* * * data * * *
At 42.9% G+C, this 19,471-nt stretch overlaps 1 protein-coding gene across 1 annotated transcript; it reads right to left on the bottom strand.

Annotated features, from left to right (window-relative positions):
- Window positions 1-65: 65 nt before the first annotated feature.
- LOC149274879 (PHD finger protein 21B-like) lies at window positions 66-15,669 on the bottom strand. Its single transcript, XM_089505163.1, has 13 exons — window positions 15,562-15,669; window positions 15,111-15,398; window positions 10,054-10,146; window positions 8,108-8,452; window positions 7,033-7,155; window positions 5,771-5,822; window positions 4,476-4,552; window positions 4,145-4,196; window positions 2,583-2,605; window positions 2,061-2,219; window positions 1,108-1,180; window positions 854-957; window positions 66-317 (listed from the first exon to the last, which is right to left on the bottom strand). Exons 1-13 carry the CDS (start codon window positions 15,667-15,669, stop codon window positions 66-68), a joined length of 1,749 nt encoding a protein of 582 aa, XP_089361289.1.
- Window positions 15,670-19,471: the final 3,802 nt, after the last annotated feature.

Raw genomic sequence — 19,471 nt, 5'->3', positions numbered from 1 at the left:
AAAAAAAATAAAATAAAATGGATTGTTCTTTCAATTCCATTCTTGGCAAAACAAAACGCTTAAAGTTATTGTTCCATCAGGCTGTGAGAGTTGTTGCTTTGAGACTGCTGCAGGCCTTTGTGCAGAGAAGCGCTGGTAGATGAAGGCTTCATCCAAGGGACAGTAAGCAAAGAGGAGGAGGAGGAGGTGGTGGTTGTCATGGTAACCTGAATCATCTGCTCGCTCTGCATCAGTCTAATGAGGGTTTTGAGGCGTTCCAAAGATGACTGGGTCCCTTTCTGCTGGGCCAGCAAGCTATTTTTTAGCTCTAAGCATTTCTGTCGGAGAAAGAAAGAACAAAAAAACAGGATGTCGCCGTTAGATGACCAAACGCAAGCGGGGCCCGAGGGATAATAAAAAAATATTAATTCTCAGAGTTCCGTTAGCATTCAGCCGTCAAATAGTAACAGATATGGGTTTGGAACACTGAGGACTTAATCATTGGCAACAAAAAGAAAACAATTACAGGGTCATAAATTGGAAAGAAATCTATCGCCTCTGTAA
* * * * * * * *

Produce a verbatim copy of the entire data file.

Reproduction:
At 42.9% G+C, this 19,471-nt stretch overlaps 1 protein-coding gene across 1 annotated transcript; it reads right to left on the bottom strand.

Annotated features, from left to right (window-relative positions):
- Window positions 1-65: 65 nt before the first annotated feature.
- LOC149274879 (PHD finger protein 21B-like) lies at window positions 66-15,669 on the bottom strand. Its single transcript, XM_089505163.1, has 13 exons — window positions 15,562-15,669; window positions 15,111-15,398; window positions 10,054-10,146; window positions 8,108-8,452; window positions 7,033-7,155; window positions 5,771-5,822; window positions 4,476-4,552; window positions 4,145-4,196; window positions 2,583-2,605; window positions 2,061-2,219; window positions 1,108-1,180; window positions 854-957; window positions 66-317 (listed from the first exon to the last, which is right to left on the bottom strand). Exons 1-13 carry the CDS (start codon window positions 15,667-15,669, stop codon window positions 66-68), a joined length of 1,749 nt encoding a protein of 582 aa, XP_089361289.1.
- Window positions 15,670-19,471: the final 3,802 nt, after the last annotated feature.

Raw genomic sequence — 19,471 nt, 5'->3', positions numbered from 1 at the left:
AAAAAAAATAAAATAAAATGGATTGTTCTTTCAATTCCATTCTTGGCAAAACAAAACGCTTAAAGTTATTGTTCCATCAGGCTGTGAGAGTTGTTGCTTTGAGACTGCTGCAGGCCTTTGTGCAGAGAAGCGCTGGTAGATGAAGGCTTCATCCAAGGGACAGTAAGCAAAGAGGAGGAGGAGGAGGTGGTGGTTGTCATGGTAACCTGAATCATCTGCTCGCTCTGCATCAGTCTAATGAGGGTTTTGAGGCGTTCCAAAGATGACTGGGTCCCTTTCTGCTGGGCCAGCAAGCTATTTTTTAGCTCTAAGCATTTCTGTCGGAGAAAGAAAGAACAAAAAAACAGGATGTCGCCGTTAGATGACCAAACGCAAGCGGGGCCCGAGGGATAATAAAAAAATATTAATTCTCAGAGTTCCGTTAGCATTCAGCCGTCAAATAGTAACAGATATGGGTTTGGAACACTGAGGACTTAATCATTGGCAACAAAAAGAAAACAATTACAGGGTCATAAATTGGAAAGAAATCTATCGCCTCTGTAA